Continued interest in the route was an important factor in the negotiation of the Clayton-Bulwer Treaty of 1850. The canal idea was discussed seriously by businessmen and governments throughout the 19th century. In 1897, the United States' Nicaraguan Canal Commission proposed this idea, as did the subsequent Isthmian Canal Commission in 1899. However, the commission also recommended that the French work on the Panama Canalmarker should be taken over if it could be purchased for no more than $40,000,000. Since the French effort was in utter disarray, the U.S. was able to make the purchase at its price.

In the late 19th century, the United States government negotiated with President Jose Santos Zelaya to lease the land so they could build a canal through Nicaragua. Luis Felipe Corea, the Nicaraguan minister in Washington, wrote to United States Secretary of State John Hay expressing support of such a canal by the Zelaya government. The Sánchez-Merry Treaty with Nicaragua was signed in case the negotiations of a canal through Colombiamarker fell through, although it was later rejected by John Hay. In the end the Spooner Act (which proposed a canal through Panama) was presented before Corea completed a draft of the Nicaragua canal. In addition to the earlier completion of the Panama canal proposal, opponents of the Nicaraguan canal suggested Momotombomarker posed a threat of volcanic activity, as depicted on a Nicaraguan stamp, although in reality it was far away from the site. They favored construction of a canal through the isthmus of Panama.

According to Stephen Kinzer's 2006 book Overthrow, in 1898 the chief of the French Canal Syndicate (a group that owned large swathes of land across Panama), Philippe Bunau Varilla, hired William Nelson Cromwell (from the U.S. law firm of Sullivan & Cromwell) to lobby the U.S. Congress to build a canal across Panama.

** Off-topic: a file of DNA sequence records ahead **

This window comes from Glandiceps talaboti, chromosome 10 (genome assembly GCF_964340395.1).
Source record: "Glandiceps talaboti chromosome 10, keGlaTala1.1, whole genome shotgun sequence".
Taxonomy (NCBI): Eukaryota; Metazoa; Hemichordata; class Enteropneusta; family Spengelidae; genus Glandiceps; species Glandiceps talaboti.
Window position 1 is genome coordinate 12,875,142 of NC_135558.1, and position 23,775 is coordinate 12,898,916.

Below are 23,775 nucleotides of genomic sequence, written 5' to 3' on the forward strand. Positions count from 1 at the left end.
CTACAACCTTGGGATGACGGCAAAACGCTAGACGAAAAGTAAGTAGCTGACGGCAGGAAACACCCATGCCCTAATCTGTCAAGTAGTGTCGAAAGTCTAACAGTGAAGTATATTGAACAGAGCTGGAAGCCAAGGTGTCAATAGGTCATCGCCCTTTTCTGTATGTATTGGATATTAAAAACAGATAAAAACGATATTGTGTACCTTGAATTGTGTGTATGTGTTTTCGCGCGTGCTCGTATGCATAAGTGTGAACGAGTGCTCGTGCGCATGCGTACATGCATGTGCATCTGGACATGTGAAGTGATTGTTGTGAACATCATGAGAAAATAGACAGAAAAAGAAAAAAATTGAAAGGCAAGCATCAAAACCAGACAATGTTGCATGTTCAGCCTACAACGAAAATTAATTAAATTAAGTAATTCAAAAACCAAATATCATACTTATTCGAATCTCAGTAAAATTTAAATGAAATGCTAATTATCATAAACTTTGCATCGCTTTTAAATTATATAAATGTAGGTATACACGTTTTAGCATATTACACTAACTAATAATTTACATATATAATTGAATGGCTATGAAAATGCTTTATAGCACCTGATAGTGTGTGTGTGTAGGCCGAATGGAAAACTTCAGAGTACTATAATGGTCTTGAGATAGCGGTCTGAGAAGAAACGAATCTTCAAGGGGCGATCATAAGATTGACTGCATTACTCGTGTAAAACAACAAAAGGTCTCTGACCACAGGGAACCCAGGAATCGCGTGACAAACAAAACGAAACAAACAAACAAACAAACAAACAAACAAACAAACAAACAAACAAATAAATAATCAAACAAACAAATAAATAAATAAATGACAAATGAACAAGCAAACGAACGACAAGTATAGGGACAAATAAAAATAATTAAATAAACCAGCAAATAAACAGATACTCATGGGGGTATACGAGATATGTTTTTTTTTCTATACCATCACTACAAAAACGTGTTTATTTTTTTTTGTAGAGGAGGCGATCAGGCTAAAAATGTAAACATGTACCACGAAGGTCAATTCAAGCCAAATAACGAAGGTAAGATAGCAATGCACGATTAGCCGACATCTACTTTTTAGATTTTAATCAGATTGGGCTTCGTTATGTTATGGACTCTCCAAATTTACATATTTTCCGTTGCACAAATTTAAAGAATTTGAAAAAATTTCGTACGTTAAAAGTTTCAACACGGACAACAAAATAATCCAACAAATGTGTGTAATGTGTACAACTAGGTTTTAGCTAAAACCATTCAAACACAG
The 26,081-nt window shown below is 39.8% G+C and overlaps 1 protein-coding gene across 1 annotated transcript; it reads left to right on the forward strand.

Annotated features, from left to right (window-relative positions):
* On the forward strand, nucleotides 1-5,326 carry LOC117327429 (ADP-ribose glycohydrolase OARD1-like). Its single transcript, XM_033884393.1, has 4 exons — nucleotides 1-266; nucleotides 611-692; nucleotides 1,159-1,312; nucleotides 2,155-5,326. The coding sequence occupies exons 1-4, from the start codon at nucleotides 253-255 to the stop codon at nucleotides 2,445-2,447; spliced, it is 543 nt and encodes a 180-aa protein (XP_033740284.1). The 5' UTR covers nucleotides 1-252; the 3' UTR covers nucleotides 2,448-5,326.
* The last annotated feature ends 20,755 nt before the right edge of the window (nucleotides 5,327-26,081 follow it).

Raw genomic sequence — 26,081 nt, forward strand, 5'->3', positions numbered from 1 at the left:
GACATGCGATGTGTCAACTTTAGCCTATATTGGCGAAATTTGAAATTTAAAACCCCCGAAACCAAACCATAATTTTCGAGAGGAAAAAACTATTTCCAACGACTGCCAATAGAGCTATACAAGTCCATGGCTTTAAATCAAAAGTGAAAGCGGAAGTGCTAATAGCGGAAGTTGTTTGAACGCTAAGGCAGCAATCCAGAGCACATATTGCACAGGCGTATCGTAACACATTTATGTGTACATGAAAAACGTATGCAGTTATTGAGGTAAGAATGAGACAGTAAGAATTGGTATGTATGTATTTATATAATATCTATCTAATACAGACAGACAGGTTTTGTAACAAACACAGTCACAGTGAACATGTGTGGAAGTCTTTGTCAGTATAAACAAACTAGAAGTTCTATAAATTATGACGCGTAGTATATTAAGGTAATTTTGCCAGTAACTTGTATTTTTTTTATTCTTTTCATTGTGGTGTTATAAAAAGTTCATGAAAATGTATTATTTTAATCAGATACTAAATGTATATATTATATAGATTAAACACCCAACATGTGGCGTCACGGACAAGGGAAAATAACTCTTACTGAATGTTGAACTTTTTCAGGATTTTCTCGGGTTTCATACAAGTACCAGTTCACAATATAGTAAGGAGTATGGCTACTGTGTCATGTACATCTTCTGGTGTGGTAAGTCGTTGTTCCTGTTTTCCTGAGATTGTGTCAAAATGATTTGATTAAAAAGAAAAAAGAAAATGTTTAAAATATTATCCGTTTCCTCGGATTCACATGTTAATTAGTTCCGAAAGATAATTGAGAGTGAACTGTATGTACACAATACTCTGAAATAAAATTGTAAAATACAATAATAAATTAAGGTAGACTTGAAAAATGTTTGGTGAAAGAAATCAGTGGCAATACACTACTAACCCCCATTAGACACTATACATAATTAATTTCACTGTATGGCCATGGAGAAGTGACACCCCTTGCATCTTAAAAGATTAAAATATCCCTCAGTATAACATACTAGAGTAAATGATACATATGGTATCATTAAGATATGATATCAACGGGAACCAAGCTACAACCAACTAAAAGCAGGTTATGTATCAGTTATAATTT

In 1902, using a 10-cent Nicaraguan postal stamp produced by the American Bank Note Company erroneously depicting a fuming Momotombo volcano (which was nearly dormant and stood more than from the proposed Nicaraguan canal path), and taking advantage of a particularly volcanic year in the Caribbean, Cromwell planted a story in the New York Sun reporting that the Momotombo volcano had erupted and caused a series of seismic shocks.

Ultimately, the decision on which canal to build was made in a 1902 Senate vote. Prior to the vote, lobbyists for the Panama Canalmarker, represented by William Nelson Cromwell, sent leaflets with the stamps featuring the Momotombo volcano pasted on them to every Senator as proof of the volcanic activity in Nicaragua. A subsequent eruption in Saint-Pierre, Martiniquemarker which killed 30,000 people was enough to persuade the U.S. Congress to vote in favour of Panama, leaving only eight votes in favour of Nicaragua. The decision to build the Panama Canal passed by four votes.William Nelson Cromwell was paid $800,000 for his lobbying efforts.

At the start of the 20th century, Nicaraguan president José Santos Zelaya attempted to arrange for Germanymarker and Japanmarker to finance the canal. This was opposed by the U.S., which by then had settled on the Panama route.

After the Panama Canal

The relative locations of the Nicaragua and Panama Canals
At various times since the Panama Canal opened in 1914, the Nicaragua route has been reconsidered. Its construction would shorten the water distance between New Yorkmarker and San Franciscomarker by nearly 800 kilometers (500 miles). Under the Bryan-Chamorro Treaty of 1916, the United States paid Nicaragua US$3 million for an option in perpetuity and free of taxation, including 99-year leases of the Corn Islandsmarker and a site for a naval base on the Gulf of Fonseca. Costa Ricamarker protested that Costa Rican rights to the San Juan River had been infringed, and El Salvadormarker maintained that the proposed naval base would affect both it and Hondurasmarker. Both protests were upheld by the Central American Court of Justice in rulings that are not recognized by either Nicaragua or the U.S. The Bryan-Chamorro Treaty was repealed by both nations on 14 July 1970.